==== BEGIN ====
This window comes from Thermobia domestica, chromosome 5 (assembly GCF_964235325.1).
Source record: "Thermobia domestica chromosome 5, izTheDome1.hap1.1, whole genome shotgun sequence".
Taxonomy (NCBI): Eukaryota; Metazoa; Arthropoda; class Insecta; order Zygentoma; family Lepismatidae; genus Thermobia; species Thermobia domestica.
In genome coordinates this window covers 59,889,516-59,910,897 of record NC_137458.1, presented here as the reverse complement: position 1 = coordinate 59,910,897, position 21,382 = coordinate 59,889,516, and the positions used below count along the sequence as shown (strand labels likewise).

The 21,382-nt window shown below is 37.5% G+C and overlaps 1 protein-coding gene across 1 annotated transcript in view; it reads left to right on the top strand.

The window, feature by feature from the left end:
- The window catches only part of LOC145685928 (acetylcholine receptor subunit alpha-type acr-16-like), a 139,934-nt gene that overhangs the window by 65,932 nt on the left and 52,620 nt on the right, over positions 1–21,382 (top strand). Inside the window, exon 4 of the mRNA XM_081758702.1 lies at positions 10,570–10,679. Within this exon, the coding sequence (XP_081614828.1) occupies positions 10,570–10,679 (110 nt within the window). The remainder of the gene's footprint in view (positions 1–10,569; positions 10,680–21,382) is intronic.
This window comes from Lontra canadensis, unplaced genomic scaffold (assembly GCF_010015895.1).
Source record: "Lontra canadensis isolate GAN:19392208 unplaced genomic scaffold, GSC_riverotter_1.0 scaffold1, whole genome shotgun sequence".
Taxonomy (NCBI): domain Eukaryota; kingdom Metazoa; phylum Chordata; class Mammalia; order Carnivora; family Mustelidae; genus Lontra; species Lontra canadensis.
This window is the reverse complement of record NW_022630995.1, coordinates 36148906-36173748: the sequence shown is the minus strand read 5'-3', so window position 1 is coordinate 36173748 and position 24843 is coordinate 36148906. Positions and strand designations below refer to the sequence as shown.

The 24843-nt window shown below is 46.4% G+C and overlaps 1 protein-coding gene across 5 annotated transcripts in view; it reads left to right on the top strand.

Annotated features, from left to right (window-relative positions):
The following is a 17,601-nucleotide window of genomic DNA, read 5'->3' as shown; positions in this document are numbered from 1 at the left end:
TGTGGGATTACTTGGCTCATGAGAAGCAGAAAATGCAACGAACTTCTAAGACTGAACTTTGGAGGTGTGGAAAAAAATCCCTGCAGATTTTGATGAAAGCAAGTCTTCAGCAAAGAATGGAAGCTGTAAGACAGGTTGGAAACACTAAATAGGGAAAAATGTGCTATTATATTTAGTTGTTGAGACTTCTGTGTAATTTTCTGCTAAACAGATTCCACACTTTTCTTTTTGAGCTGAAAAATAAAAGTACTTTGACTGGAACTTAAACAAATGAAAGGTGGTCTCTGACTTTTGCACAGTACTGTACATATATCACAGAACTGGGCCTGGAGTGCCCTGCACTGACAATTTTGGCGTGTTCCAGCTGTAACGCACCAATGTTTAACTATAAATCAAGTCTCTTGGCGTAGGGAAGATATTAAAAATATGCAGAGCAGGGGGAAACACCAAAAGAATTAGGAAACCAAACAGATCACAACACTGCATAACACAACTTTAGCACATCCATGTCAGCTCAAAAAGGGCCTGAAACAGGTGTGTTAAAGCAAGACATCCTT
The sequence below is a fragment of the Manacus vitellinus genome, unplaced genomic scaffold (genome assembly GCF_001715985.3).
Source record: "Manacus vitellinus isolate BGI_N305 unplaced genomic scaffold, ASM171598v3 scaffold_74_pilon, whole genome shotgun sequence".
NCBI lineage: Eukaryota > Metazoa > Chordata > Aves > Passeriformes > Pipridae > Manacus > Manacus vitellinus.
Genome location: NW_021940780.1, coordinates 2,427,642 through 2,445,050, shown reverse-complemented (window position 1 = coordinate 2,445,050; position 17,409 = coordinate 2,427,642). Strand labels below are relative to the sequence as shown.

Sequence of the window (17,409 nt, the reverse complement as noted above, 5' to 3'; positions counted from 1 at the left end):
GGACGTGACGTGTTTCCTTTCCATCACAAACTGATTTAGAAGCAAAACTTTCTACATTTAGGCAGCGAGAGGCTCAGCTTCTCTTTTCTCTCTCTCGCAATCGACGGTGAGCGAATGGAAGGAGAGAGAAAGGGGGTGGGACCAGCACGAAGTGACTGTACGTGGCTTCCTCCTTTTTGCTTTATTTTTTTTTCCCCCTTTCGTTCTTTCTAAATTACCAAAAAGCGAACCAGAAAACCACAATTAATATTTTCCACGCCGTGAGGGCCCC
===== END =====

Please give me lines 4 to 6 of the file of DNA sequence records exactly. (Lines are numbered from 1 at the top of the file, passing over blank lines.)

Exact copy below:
In genome coordinates this window covers 59,889,516-59,910,897 of record NC_137458.1, presented here as the reverse complement: position 1 = coordinate 59,910,897, position 21,382 = coordinate 59,889,516, and the positions used below count along the sequence as shown (strand labels likewise).

The 21,382-nt window shown below is 37.5% G+C and overlaps 1 protein-coding gene across 1 annotated transcript in view; it reads left to right on the top strand.

The window, feature by feature from the left end: